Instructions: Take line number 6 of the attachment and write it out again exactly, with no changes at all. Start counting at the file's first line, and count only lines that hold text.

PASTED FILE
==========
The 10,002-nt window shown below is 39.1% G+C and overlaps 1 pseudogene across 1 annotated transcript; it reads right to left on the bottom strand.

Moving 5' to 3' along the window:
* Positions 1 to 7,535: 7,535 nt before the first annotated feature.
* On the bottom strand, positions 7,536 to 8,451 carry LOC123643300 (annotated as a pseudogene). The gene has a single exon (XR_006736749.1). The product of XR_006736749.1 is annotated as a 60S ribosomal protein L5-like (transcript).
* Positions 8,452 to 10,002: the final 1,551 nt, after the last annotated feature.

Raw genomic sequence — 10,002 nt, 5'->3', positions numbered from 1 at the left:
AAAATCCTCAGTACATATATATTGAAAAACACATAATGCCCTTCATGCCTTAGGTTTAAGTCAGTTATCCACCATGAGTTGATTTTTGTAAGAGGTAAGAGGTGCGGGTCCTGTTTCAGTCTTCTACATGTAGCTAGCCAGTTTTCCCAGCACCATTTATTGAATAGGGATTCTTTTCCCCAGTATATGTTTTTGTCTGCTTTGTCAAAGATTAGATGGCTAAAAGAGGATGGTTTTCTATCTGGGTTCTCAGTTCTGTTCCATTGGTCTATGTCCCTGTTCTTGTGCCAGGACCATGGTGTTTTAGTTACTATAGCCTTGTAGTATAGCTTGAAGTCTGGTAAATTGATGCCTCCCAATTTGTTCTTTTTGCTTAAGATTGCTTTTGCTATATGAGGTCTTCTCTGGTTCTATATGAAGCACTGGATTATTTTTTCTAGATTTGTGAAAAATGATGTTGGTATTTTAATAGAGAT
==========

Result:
Raw genomic sequence — 10,002 nt, 5'->3', positions numbered from 1 at the left: